Welcome back to "Doggerel," where I ramble on about words and phrases that are misused, abused, or just plain meaningless.
There are so many woos out there, when faced with contradicting evidence, are quick to resort to claiming the Illuminati and other massive conspiracies headed by mustache-twirling villains manufactured it to keep the poor persecuted martyr down.
Of course, woos, typically lacking a sense of scale, don't realize how huge these conspiracies would have to be to accomplish such a masquerade. Such secret societies would require millions of people to sustain, all with fell intents or sufficient cowardice to remain silent. Science isn't performed by lone scientists these days: The obvious sorts of things tend to be heavy on resources required. The subtle effects tend to require lots of tedious replication and repetition left up to subordinates to monitor.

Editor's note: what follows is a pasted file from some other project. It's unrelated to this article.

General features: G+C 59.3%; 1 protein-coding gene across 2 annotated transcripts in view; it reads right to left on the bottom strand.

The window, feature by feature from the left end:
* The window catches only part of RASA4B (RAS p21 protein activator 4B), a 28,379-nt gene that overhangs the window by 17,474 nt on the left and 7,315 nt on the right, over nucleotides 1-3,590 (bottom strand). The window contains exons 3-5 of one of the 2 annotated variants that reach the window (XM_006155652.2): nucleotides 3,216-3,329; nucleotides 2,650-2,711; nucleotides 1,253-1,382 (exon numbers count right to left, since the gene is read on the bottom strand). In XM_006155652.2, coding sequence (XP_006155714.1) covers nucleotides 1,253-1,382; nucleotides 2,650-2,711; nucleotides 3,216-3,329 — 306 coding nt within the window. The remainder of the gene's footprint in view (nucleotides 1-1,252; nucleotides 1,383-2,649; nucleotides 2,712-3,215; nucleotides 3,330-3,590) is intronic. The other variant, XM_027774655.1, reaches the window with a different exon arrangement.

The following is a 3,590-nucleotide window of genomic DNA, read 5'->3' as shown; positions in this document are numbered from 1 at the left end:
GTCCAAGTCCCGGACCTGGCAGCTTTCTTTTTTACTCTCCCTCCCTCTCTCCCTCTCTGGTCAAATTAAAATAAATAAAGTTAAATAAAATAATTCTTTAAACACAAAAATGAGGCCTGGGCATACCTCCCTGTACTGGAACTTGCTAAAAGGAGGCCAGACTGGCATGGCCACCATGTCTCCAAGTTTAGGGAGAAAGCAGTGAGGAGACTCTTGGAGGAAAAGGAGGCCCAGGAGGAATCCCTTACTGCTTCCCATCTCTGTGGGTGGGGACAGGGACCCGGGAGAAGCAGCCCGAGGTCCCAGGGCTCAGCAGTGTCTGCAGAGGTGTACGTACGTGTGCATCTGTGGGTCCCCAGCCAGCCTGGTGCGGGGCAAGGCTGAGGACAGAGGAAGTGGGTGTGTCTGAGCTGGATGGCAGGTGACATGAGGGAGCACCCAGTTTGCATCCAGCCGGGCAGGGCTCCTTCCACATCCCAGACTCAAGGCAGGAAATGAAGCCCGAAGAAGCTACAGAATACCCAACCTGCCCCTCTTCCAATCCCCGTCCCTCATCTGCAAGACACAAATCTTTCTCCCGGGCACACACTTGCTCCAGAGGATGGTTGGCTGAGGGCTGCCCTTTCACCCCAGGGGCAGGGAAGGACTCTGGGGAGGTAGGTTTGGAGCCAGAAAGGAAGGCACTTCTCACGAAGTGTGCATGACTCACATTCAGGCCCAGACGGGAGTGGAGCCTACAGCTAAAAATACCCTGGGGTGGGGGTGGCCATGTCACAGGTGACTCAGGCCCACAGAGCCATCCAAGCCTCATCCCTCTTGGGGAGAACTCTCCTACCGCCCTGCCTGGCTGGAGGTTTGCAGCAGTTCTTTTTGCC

Anything else would often be easier to demonstrate publicly. That's kind of what the James Randi Paranormal Challenge is about. Even if the woo doesn't apply for the challenge itself, the general concept would still be quite applicable: Skeptics usually can come up with very specific, very reasonable challenges that the woo can try to meet. Usually, this will lead to the woo claiming the skeptic is in on the conspiracy, despite any rules that would prevent tampering by either side.
In short, invoking the Illuminati excuse serves as an escape hatch any woo with a tinfoil hat can use to avoid any challenging evidence, or any test of their favored woo. Repeated use can lead to the absurd, such in the case of some Creationists I know: They typically deny the physics behind radiometric dating and relativity, which is the basis for atomic clocks and the global positioning system, and suddenly my ability to visit my brother without reading a paper map is, as a natural extension of the original claim, a lie.